the weblog of Alan Knox

Asking people to vote on their preferences for heaven or hell

Posted by on Apr 17, 2013 in blog links | 7 comments

Asking people to vote on their preferences for heaven or hell

I’ve read several very good posts lately on the topic of discipleship – i.e., helping one another follow Jesus Christ.

One of the best has been a post by Keith at “subversive1” called “How to Make Disciples: Part 1 – The Problem.”

There are several great things about Keith’s post. He begins by discussing what it means to be a disciple of Jesus and suggests that many today have confused making disciples with making converts.

At one point, Keith makes this statement:

I believe the main reason for this phenomenon is simple; Christians are largely concerned with making converts. In other words, it starts with the way we understand (or misunderstand) the Gospel and then flows into the way we evangelize.

Most Christians today understand the Gospel as simply saying a prayer so that you can go to heaven when you die. This isn’t the Gospel. It is a simplistic element of the larger doctrine of the Atonement, but it’s not the Gospel.

Growing up, I remember that choosing between heaven and hell was a huge part of “presenting the gospel.” I’m sure we’ve all heard the “fire and brimstone” preacher who warns, “You don’t want to go to hell, do you?” Why, even a few years ago, I was taught to start sharing the good news by asking, “Why should God let you into heaven?”

Not too long ago, while study the Gospel of Matthew together with the church, I noticed something interesting. Jesus didn’t invite people to follow him by asking them to choose between heaven and hell. Yes, he talked about eternal life, and he talked about eternal death… but wasn’t that usually after someone was following him?

What about in Acts? Are there examples of any believers inviting people to believe in Jesus so they would go to heaven and wouldn’t go to hell? I can’t think of any… but I could have forgotten something.

In the epistles, it’s a little more difficult. These were all written to believers. But, even when Paul, Peter, James, Jude, etc. wrote about the gospel, I don’t remember them encouraging people to proclaim a choice between heaven and hell.

So, where did this come from? I honestly don’t know.

But, here’s my big question… if we don’t invite people to choose between heaven and hell, what do we invite them to? I think the answer is fairly obvious, but I’m wondering how you would answer that question?


7 Comments

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  1. 4-17-2013

    “Christians are largely concerned with making converts”
    And churches.

    A large, local church, which prided itself on being the evangelical beacon in the community, invited a well known radio teacher to speak. Christians drove hours to come hear him. The message was one of salvation rather than discipleship to this crowd of devout Christians.

  2. 4-17-2013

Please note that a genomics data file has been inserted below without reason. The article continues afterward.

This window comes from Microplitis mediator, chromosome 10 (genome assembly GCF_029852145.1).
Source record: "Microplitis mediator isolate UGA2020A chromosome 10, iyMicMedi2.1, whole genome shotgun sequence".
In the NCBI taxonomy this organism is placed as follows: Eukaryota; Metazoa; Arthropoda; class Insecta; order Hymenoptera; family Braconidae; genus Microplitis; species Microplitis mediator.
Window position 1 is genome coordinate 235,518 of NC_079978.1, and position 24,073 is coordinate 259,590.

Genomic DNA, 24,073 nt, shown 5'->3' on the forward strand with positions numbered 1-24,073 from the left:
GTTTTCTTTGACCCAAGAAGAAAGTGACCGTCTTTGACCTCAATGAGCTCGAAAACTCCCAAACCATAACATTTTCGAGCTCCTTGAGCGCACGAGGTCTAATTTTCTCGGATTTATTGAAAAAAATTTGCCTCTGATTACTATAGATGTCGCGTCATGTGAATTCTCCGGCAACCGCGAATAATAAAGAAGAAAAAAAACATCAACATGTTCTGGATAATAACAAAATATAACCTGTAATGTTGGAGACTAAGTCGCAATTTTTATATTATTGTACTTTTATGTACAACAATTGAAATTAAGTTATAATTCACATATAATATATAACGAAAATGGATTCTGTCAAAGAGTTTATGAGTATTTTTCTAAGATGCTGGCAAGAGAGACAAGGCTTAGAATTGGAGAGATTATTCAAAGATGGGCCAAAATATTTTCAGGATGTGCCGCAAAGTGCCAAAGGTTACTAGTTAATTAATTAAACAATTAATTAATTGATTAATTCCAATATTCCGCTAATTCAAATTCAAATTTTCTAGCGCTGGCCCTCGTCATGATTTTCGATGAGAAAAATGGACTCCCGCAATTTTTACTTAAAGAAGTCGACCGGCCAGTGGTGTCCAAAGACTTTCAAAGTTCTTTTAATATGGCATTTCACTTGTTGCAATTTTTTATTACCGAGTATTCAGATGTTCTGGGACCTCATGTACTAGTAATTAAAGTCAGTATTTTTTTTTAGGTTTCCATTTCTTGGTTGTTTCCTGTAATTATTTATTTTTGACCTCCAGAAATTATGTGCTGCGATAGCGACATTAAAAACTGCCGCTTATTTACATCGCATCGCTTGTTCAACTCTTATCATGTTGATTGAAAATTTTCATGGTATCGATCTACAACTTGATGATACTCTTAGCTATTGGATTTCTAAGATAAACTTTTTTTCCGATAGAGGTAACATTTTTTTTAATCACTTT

I think traditionally we’ve have many things back to front, Alan. We try to ‘get people saved’ first, then sign them up to an organisation, and then ‘disciple’ them (ie train them in our own understanding of right thinking and behaviour).

    Perhaps we should start again.

    How about this? Begin by treating people as if we love them. Better still, love them and let it show. Invite our friends to find out more about the Bible by reading a short Bible passage together. Get them to re-tell the passage in their own words. Get them to explain what it means. Ask them if they need prayer for anything. Pray with them.

    Repeat as necessary. Encourage them to do the same with their own friends.

    So we make disciples first.

    As they follow and read more about Jesus, they may begin to believe. They’re already meeting together so we see faith and church developing. The seed is germinating and beginning to grow! Light is dawning.

    Not only will they continue to grow and mature, they will also have a missional outlook from the outset. And they’ll never know what it means to ‘make converts’.

  3. 4-17-2013

    The invitation is to enter the Kingdom of God. It is an invitation to have life and have it abundantly.

  4. 4-17-2013

    “Teaching them to observe all I commanded” has become lecture the Bible in one way communication and zero mutuality with the teacher.

  5. 4-18-2013

    Good comments everyone. Thank you!

    -Alan

  6. 4-19-2013

    It has been my experience that ‘avoiding hell and making heaven’ is a universal human desire. Telling someone that Jesus is the way seems like the Christian thing to do.
    I think the point here is “many today have confused making disciples with making converts”. To put it another way, “making converts and then making them disciples”.
    I’m interested in what you (Alan and Chris) are saying that it should be the other way around.

  7. 4-19-2013

    Nelson,

    From what I’ve experienced (and, experience is not always the best teacher), offering someone heaven or hell does not then make them a disciple (follower) of Jesus Christ (or a citizen of the kingdom of God, if someone prefers that kind of description).

    -Alan